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Understanding Solar Control Window Film

Understanding Solar Control Window Film

Understanding solar control window film is a primary concern for our San Francisco Bay Area customers. It's one of the main reasons our customers decide to add window film to their homes or businesses. Whether for glare reduction, UV blocking, or temperature control, we think this is a great reason to choose window film. Many window films are designed to block or help control how sunshine passes through a window. But to understand how window film does this, it helps to understand how we receive solar energy. We also need to understand what window film can do to help.

Why? Because the sun’s rays come in different wavelengths. Knowing more about sunlight can help you determine which window film is right for you.

The Sun’s Energy Comes in Varied Wavelengths

The sun’s energy travels millions of miles as electromagnetic waves of various wavelengths. These different solar wavelengths hit the earth with different effects and strengths based on the spacing between waves. The energy contained in these wavelengths is determined by how much energy is absorbed or deflected by our atmosphere. The various solar wavelengths are:

  • Ultraviolet (UV) Radiation —The shortest of the sun's wavelengths, much of this UV energy is blocked by our atmosphere
  • Visible Light—is comprised of the middle wavelengths and comes with the most solar energy.
  • Infrared—has the longest wavelengths, as well as the broadest range of spacing distances between its waves.

Remember, these wavelengths arrive all at once within the sun’s rays. Since they represent different forms of energy, developing one window film that can successfully block or absorb all three at once is challenging. Thus, window films have different ratings to distinguish solar performance based on three different wavelengths.

The Most Important Solar Performance Metric(s)

Have you heard of the Total Solar Energy Rejected (TSER) measurement? It is a measurement that describes how much solar energy a window film will successfully block or reject. SER is the primary measurement for determining a window film’s ability to reject heat caused by the sun’s rays. TSER measurements are given in percentages, with 100 percent marking a complete rejection of all solar energy. Generally speaking, the darker and reflective the film, the higher the TSER percentage.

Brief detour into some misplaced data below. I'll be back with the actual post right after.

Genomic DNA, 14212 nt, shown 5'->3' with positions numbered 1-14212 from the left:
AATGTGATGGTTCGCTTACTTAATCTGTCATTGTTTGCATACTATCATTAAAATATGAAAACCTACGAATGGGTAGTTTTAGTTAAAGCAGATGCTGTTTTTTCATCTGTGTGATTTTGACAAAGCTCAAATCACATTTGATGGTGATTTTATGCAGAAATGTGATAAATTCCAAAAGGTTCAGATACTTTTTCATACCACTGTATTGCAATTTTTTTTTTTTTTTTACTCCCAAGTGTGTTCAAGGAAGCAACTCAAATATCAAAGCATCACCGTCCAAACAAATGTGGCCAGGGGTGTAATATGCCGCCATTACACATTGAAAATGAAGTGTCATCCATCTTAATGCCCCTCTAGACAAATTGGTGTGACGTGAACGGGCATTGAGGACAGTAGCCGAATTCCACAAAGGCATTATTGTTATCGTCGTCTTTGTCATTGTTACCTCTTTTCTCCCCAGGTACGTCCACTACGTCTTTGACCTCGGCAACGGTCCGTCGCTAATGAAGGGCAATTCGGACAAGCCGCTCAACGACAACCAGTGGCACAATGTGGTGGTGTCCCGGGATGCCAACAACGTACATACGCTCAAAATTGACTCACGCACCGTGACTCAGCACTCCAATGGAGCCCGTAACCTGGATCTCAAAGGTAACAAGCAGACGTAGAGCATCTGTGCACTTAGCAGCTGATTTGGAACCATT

This solar performance measurement is similar to the Solar Heat Gain Coefficient (SHGC). It is increasingly being used by window film manufacturers instead of the TSER. What's the difference? Simply put, TSER measures solar energy rejection, while the SHGC measures the amount of solar energy that manages to pass through the film. SHGC also accounts for heat energy transmitted into the room due to glass and film heating caused by sunlight. How can you differentiate between the two? Look for higher measurements with TSER, but lower measurements with SHGC.

The Need for Other Solar Performance Measurements       

Unfortunately, these closely related metrics do not distinguish between the different wavelengths. For instance, you might come across two TSER films with ratings of 80 percent. However,  one might only be blocking 20 percent of the visible light wavelengths, while the other is blocking 80 percent. Additionally, they do not account for indirect solar energy factors, such as radiation, convection, conduction, insulation, and reflectivity.

Fortunately, window film manufacturers provide customers a wide range of solar performance measurements to evaluate their products beyond the TSER and SHGC. When picking out the right window film for your San Francisco home or business, consider the following solar performance measurements:

  • Transmitted Visible Light: The amount of visible light that passes through the film, with the darker the film generally leading to lesser amounts of visible light.
  • Reflected Exterior Visible Light: How much visible light is reflected off the film’s exterior side. Higher values mean greater mirroring effects to those standing outside looking in.
  • Reflected Interior Visible Light: How much visible light is reflected off the film’s interior side. Higher values signifying greater mirroring effects to those standing inside looking out. 
  • Luminous Efficacy: The window film’s ratio of visible light transmission to solar heat transmission. Higher numbers signifying relative high heat rejection.   
  • Glare Reduction: The film’s reduction of visible light transmission compared to un-filmed glass.
  • Ultraviolet Light Rejection: The percentage of UV wavelengths the film blocks or absorbs.
  • Infrared Light Rejection: The percentage of infrared wavelengths the film blocks or absorbs.
  • Shading Coefficient: A ratio between the film’s TSER and an un-filmed window’s rejection of TSER.
  • Emissivity: A measurement showing how much heat energy reradiates back into a room. Low numbers indicating high interior heat reflection, which is desired in cold climates.
  • U Factor: Measures heat transfer caused by outdoor and indoor temperature differences. Lower values indicating less heat transference to the outside. 

Let The Window Film Pros Help

Need more help understanding solar control window film? One of our customer service team members would be glad to discuss it with you. With offices in North Bay, San Francisco, and San Jose, we can be reached at 707-755-7337.     

Learn About This Author

Brett Torrey Haynes

Brett Torrey Haynes is the marketing and content manager for ClimatePro. He currently lives in a small house on the side of a mountain.